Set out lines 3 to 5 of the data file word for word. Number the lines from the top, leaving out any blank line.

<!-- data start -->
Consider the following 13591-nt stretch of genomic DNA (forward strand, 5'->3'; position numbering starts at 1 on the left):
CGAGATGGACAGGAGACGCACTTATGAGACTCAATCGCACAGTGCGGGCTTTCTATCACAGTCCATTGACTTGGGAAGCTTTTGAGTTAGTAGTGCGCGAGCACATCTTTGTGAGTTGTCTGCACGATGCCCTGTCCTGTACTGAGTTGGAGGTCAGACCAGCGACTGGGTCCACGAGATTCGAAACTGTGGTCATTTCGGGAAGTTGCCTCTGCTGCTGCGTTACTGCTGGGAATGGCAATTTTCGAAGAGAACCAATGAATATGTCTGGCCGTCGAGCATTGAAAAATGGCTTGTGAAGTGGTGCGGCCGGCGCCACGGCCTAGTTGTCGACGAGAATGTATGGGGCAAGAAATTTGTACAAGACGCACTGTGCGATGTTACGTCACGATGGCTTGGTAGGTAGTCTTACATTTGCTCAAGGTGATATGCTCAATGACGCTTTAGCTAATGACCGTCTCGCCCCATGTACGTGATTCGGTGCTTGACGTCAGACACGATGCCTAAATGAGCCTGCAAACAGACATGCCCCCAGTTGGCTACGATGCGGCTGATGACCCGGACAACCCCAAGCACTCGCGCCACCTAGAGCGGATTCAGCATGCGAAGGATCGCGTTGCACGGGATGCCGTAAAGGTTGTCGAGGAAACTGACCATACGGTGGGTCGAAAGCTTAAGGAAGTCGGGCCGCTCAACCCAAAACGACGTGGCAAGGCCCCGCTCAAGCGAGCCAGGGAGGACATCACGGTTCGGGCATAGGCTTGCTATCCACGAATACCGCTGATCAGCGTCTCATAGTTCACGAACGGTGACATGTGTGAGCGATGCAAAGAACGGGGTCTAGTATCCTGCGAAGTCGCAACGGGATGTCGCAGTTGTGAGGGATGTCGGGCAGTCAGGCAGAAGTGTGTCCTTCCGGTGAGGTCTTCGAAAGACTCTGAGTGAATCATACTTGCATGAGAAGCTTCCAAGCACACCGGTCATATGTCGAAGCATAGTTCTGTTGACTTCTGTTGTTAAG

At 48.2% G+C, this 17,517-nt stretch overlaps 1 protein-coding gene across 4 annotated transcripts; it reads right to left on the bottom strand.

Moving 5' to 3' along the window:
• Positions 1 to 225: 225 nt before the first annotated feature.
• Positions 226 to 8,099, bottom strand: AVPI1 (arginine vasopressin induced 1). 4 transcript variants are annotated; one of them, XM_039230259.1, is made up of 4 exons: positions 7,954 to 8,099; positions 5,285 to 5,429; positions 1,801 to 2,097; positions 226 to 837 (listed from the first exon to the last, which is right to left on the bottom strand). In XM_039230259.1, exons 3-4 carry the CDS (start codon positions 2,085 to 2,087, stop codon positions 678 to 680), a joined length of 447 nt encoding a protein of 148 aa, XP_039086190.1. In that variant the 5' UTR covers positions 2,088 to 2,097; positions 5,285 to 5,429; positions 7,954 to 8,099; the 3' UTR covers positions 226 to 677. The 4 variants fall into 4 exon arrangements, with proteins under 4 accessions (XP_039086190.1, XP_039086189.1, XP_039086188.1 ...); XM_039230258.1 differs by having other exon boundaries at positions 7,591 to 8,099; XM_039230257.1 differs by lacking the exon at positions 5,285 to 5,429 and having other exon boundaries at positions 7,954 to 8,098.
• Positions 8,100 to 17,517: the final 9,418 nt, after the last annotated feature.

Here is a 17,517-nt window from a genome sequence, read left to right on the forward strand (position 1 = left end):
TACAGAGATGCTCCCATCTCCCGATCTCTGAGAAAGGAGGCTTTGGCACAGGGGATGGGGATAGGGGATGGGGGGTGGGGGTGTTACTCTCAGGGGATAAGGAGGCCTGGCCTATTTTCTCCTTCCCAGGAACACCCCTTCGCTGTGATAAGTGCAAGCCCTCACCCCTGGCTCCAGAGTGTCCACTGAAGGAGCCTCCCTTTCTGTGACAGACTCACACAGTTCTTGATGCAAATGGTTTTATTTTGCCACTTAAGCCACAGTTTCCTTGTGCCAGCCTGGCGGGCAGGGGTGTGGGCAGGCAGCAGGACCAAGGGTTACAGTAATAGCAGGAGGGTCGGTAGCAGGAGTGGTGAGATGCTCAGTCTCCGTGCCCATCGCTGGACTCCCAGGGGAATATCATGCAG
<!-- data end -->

At 48.2% G+C, this 17,517-nt stretch overlaps 1 protein-coding gene across 4 annotated transcripts; it reads right to left on the bottom strand.

Moving 5' to 3' along the window:
• Positions 1 to 225: 225 nt before the first annotated feature.